Yes, digital photography is dead in the water IF ‘photography’ is taken out of digital photography. As Kodak’s brownie box camera and their Instamatic brought photography to the masses in the 20th century, so the digital camera has done the same in the 21st. But, once the ‘ability to take photos novelty’ wears off, the lack of skills will relegate the digital camera to the hobby drawer.
There is a principle in management science studio that says in business a person is promoted to the level of their own incompetence and no further. It’s called the ‘Peter Principle’ formulated by Dr. Laurence J. Peter in his book of the same name. After that they stagnate and can only move sideways. This is true for photography also. Once you reach your level of incompetence or maximum ability, there you sit. It’s at this point the interest wanes and your camera outings become more and more infrequent. In other words, another death of digital photography.
There will always be the hardliners in any field who will continue to practise to the level of their incompetence, but, the average Joe who was once excited by digital photography is no more. The enthusiast has lost his enthusiasm.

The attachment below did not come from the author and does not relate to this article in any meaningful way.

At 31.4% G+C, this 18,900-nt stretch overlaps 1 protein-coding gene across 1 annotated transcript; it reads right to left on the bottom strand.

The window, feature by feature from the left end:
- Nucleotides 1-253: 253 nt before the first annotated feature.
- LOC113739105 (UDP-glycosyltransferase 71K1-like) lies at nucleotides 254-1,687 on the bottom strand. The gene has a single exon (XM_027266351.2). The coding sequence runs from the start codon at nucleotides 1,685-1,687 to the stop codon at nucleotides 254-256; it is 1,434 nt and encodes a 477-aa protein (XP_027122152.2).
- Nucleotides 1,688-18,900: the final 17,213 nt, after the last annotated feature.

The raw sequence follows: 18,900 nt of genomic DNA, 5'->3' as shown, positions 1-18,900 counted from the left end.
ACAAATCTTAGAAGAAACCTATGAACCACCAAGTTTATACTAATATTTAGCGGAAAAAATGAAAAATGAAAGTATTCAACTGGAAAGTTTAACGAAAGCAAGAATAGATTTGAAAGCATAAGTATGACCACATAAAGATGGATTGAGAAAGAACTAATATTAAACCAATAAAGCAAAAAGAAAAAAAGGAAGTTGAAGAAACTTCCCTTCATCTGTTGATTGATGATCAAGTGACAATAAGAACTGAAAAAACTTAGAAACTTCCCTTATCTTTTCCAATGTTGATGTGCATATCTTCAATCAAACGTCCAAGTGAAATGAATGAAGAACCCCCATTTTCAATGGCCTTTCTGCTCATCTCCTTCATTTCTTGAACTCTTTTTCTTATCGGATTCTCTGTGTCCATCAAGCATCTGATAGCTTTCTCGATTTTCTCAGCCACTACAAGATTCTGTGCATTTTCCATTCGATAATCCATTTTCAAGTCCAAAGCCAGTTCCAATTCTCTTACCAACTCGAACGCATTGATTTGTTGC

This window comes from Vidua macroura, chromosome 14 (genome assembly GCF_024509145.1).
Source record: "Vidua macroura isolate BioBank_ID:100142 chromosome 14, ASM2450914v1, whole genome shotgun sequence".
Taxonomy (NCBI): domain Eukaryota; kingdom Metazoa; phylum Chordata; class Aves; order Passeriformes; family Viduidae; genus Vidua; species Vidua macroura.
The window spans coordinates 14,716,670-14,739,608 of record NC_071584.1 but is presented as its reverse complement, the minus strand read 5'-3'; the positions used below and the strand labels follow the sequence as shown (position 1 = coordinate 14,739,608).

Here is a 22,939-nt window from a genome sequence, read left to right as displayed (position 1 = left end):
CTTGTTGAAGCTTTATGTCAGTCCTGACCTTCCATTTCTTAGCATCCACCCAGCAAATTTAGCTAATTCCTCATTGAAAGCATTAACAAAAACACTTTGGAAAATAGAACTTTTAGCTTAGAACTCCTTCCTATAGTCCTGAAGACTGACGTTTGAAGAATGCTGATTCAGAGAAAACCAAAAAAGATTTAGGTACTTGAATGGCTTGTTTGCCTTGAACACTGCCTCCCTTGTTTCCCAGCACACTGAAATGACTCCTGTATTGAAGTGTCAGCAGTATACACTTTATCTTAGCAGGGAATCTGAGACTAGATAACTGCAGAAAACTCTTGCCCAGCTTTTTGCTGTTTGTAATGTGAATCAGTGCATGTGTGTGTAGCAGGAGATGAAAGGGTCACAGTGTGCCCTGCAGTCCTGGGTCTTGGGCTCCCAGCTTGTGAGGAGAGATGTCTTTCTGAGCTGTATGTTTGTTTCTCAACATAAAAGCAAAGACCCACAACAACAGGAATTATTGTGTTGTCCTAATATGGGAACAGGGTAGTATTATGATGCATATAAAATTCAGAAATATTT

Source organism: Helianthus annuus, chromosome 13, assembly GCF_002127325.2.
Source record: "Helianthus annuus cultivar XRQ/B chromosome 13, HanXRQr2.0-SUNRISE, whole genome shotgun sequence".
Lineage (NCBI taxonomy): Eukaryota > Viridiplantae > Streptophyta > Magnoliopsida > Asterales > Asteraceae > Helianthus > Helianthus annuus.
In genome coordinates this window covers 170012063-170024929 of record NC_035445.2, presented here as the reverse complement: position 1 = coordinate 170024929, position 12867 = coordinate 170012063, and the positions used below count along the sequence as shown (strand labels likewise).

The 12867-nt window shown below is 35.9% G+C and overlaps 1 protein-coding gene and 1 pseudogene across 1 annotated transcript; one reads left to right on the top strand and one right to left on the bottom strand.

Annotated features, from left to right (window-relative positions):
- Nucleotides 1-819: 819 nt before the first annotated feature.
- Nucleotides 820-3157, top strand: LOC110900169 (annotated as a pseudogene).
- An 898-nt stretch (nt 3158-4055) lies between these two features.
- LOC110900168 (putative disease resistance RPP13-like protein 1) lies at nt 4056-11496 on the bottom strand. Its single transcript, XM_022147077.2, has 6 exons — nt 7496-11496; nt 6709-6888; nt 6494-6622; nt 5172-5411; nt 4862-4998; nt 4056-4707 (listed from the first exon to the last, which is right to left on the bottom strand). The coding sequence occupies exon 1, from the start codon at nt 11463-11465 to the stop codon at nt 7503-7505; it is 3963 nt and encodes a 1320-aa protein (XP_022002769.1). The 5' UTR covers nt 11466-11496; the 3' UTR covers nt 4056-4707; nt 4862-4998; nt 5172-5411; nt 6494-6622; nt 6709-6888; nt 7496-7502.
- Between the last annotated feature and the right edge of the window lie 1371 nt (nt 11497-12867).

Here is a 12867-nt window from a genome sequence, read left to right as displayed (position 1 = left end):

So what’s the answer to the problem? The focus, as in any hobby or pastime, is a continual learning process. In the business world we call it upskilling. Adding competency and qualifications to your existing tool bag will keep you moving up the ladder of promotion. It is the same with photography. Learning is imperative.
Most of us are at some stage dissatisfied with our photos. They don’t quite look like those in the glossy magazines and daily newspapers. What is it that they have that rest don’t? They’ve learnt the techniques and disciplines of photography and have applied them on a continual learning journey to great photos.
A hobby, as with any plant or animal, has to be nurtured if it is to show any signs of growth. Buying a digital camera with the sole purpose of just snapping away without the high costs of film, will on most occasions result in the death of digital photography. If your digital photography is going to flourish it will need three key ingredients: